I wouldn't worry about sage, lemon zest peel or garlic adhering to the curds. They are easily enough separated from them. I do remember the second time I made this, that I added some hot water (just a little) to move things around in the pot and to add to the sauce after I spooned off some of the fat. This inspiration came from Marcella Hazan's recipe for Pork Loin Braised in Milk. It too had curds that were thinned out a bit with warm water, which was then spooned over the sliced meat before being brought to the table. If you're worried about overcooking your chicken, start to take its internal temperature about one-hour to make sure it is approximately 165-degrees in the breasts. The thighs and drumsticks will take a little longer to reach that temperature--remove the white meat and keep cover and warm while the rest finishes. Don't worry about the size of the curds--they will still remain curds--just smaller.
 
pattyrat February 1, 2016
Made this tonight and while the chicken was good, it wasn't fantastic, and I don't think I'll make it again. As a previous commenter noted, the curds were stuck to the sage, garlic and lemon zest - so it was impossible to spoon the juice and curds over the chicken as instructed. I thought about straining the sauce, but then would have lost the curds. So I just served it as it was on the side, but it was a bit of a mess. Also, an hour and a half cooking time was too much for the chicken, even though mine was 4 1/2 pounds.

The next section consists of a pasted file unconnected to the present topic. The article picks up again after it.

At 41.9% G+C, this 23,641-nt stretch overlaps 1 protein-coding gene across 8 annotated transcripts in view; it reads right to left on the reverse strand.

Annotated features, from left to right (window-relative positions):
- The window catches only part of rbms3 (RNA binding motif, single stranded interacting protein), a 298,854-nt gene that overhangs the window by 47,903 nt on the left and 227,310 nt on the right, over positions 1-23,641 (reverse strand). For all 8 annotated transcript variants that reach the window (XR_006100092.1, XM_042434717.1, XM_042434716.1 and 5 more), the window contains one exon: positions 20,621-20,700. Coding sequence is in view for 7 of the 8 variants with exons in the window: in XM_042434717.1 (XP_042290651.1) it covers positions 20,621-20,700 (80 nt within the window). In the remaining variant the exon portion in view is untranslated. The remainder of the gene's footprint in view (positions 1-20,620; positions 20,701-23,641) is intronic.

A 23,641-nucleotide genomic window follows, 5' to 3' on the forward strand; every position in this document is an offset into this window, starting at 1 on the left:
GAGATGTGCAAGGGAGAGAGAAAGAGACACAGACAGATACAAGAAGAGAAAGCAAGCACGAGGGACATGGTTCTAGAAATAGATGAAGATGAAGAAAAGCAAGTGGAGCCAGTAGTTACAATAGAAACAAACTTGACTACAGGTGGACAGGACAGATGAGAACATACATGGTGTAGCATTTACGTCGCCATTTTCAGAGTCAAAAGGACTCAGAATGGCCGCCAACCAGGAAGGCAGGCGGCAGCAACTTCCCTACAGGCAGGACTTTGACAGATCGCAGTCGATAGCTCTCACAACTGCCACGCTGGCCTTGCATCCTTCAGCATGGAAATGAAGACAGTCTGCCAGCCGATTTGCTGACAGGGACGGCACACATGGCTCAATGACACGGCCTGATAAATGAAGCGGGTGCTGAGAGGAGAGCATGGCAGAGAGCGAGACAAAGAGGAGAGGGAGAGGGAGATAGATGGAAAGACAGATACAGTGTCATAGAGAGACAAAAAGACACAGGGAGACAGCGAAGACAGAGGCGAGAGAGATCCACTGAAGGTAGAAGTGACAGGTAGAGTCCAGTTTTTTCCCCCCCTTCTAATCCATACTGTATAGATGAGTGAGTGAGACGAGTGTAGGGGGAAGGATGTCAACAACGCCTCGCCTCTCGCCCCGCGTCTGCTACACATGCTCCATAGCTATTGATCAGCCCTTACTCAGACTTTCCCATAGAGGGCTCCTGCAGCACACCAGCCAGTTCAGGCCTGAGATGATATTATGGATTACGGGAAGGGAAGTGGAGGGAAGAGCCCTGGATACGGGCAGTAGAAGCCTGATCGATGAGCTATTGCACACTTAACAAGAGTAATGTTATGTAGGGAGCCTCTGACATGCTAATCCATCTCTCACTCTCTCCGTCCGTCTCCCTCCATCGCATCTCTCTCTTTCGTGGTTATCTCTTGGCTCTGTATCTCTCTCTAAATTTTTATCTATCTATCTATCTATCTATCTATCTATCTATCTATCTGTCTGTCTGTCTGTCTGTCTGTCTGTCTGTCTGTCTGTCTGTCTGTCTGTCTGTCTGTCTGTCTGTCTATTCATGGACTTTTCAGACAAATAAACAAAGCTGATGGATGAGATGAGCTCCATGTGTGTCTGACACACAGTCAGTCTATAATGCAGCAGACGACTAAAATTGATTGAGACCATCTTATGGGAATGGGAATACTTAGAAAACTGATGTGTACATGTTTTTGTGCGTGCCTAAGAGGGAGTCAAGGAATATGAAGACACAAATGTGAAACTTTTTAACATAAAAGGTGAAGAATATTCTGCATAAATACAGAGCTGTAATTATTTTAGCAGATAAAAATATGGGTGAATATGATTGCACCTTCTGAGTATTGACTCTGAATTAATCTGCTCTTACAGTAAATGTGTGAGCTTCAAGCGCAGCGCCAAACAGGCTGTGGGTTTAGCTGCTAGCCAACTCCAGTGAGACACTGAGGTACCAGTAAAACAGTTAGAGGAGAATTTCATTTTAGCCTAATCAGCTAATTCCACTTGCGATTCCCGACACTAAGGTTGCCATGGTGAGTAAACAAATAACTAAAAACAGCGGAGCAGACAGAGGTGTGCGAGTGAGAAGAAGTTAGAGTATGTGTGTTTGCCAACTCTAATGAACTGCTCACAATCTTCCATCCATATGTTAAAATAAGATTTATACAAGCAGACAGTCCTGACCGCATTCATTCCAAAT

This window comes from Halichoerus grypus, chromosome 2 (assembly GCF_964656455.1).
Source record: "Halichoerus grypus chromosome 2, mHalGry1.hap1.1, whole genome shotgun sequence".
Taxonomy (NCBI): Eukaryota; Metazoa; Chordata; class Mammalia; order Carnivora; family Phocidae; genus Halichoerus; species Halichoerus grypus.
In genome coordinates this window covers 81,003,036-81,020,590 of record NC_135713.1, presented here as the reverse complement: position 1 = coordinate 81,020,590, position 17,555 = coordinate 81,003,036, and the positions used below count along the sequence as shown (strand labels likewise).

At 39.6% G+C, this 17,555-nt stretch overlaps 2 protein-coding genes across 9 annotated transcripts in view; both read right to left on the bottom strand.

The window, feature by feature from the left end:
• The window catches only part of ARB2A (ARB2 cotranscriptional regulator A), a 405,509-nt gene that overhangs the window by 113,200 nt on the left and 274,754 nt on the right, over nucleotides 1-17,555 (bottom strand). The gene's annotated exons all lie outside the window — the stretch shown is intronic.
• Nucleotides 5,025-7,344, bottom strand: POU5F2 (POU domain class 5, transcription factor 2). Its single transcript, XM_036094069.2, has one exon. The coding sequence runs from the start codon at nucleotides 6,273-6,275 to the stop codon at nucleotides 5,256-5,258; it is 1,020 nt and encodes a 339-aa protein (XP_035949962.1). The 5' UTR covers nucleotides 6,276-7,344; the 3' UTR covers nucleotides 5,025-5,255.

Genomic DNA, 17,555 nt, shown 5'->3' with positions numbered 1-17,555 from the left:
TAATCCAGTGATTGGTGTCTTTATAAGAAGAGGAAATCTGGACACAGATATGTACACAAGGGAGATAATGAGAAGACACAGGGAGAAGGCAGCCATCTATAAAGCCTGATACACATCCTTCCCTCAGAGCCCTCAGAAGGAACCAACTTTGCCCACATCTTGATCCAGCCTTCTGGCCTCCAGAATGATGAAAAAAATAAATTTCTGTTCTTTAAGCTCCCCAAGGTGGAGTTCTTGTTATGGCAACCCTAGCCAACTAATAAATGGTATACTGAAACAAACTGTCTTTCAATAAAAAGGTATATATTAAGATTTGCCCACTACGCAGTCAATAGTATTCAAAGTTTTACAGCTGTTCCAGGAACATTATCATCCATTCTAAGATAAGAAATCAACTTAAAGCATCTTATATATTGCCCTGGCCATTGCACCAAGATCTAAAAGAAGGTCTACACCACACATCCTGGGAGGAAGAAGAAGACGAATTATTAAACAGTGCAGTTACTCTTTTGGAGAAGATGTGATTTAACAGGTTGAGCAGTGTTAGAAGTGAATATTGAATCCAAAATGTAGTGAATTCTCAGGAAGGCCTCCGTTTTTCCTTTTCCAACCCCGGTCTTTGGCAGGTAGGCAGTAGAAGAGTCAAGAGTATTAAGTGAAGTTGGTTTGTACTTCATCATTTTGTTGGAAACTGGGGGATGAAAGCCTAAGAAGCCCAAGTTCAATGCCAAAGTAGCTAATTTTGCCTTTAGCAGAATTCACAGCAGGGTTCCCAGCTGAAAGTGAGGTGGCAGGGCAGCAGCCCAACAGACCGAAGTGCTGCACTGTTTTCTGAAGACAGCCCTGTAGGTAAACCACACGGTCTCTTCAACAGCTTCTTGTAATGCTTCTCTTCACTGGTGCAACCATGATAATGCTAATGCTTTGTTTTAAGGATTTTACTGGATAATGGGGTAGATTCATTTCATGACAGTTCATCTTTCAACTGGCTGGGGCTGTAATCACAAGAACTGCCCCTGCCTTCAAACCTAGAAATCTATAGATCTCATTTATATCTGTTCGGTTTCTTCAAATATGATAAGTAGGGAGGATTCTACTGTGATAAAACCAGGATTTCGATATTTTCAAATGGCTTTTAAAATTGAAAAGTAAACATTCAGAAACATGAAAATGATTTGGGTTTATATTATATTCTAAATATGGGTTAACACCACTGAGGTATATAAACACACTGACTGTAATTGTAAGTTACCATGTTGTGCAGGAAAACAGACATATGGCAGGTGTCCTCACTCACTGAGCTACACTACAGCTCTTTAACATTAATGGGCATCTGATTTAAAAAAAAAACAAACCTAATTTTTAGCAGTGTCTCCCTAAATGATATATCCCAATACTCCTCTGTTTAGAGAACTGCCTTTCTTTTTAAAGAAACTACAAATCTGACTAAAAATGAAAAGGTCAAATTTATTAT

IslandJulia January 15, 2016
Would buttermilk work for this recipe?
 
warre January 9, 2016
I could only find 6 lb chicken. double everything????
 
Rebecca January 4, 2016
Coconut milk might work. Sorta sounds good. May try it myself.
 
julie January 4, 2016
Made the dish for dinner and YUMMMMMMM! Wondering if you could use thai coconut milk?
 
katstreet January 2, 2016
Delicious. Moist and flavorful. Was really excited about the "gravy." The curds ended up sticking to the sage and the garlic, so was hard to get a lot of that creamyness that everyone was raving about. Would absolutely make it again though. So easy.
 
Cindi January 2, 2016
This was a winner in our house. I spatchcocked the chicken for easier browning. I simply put a pot lid on top for weigh distribution and it formed a nice even brown skin. I also used a 3 1/2 quart braising Le Creuset dish which was the perfect size for the bird. Next time I may leave the lid on until the end as we would have enjoyed more liquid.
 
Rebecca December 24, 2015
My tip: The next day de-bone the left over chicken. Cut up and add celery, onion, mayo, salt and pepper. Best ever chicken salad sandwich.
 
Candy U. July 20, 2015
On repurposing the leftover butter after frying the chicken: I let mine cool down and freeze it to be used when sauteeing chopped veggies for any chicken-stock based homemade soup.